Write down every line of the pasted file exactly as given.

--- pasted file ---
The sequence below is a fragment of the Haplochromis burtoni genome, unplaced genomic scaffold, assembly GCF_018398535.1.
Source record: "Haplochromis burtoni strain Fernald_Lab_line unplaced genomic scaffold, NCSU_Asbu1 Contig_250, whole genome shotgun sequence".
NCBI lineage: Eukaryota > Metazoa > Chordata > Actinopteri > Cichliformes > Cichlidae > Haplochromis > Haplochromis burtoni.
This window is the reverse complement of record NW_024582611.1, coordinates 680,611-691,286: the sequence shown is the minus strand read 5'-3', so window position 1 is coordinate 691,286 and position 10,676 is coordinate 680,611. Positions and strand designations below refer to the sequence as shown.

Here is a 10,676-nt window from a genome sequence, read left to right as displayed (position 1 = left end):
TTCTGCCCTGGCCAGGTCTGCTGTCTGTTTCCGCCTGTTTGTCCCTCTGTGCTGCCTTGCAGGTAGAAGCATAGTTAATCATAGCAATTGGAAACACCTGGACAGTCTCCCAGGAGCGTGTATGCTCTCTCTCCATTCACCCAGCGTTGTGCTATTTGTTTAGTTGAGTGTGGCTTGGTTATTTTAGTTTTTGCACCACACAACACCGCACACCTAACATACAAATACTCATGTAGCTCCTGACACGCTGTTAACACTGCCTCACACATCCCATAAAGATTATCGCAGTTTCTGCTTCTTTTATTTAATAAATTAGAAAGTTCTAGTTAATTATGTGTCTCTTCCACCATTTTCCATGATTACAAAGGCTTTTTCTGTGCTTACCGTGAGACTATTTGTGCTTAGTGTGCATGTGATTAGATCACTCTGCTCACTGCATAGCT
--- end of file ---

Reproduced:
The sequence below is a fragment of the Haplochromis burtoni genome, unplaced genomic scaffold, assembly GCF_018398535.1.
Source record: "Haplochromis burtoni strain Fernald_Lab_line unplaced genomic scaffold, NCSU_Asbu1 Contig_250, whole genome shotgun sequence".
NCBI lineage: Eukaryota > Metazoa > Chordata > Actinopteri > Cichliformes > Cichlidae > Haplochromis > Haplochromis burtoni.
This window is the reverse complement of record NW_024582611.1, coordinates 680,611-691,286: the sequence shown is the minus strand read 5'-3', so window position 1 is coordinate 691,286 and position 10,676 is coordinate 680,611. Positions and strand designations below refer to the sequence as shown.

Here is a 10,676-nt window from a genome sequence, read left to right as displayed (position 1 = left end):
TTCTGCCCTGGCCAGGTCTGCTGTCTGTTTCCGCCTGTTTGTCCCTCTGTGCTGCCTTGCAGGTAGAAGCATAGTTAATCATAGCAATTGGAAACACCTGGACAGTCTCCCAGGAGCGTGTATGCTCTCTCTCCATTCACCCAGCGTTGTGCTATTTGTTTAGTTGAGTGTGGCTTGGTTATTTTAGTTTTTGCACCACACAACACCGCACACCTAACATACAAATACTCATGTAGCTCCTGACACGCTGTTAACACTGCCTCACACATCCCATAAAGATTATCGCAGTTTCTGCTTCTTTTATTTAATAAATTAGAAAGTTCTAGTTAATTATGTGTCTCTTCCACCATTTTCCATGATTACAAAGGCTTTTTCTGTGCTTACCGTGAGACTATTTGTGCTTAGTGTGCATGTGATTAGATCACTCTGCTCACTGCATAGCT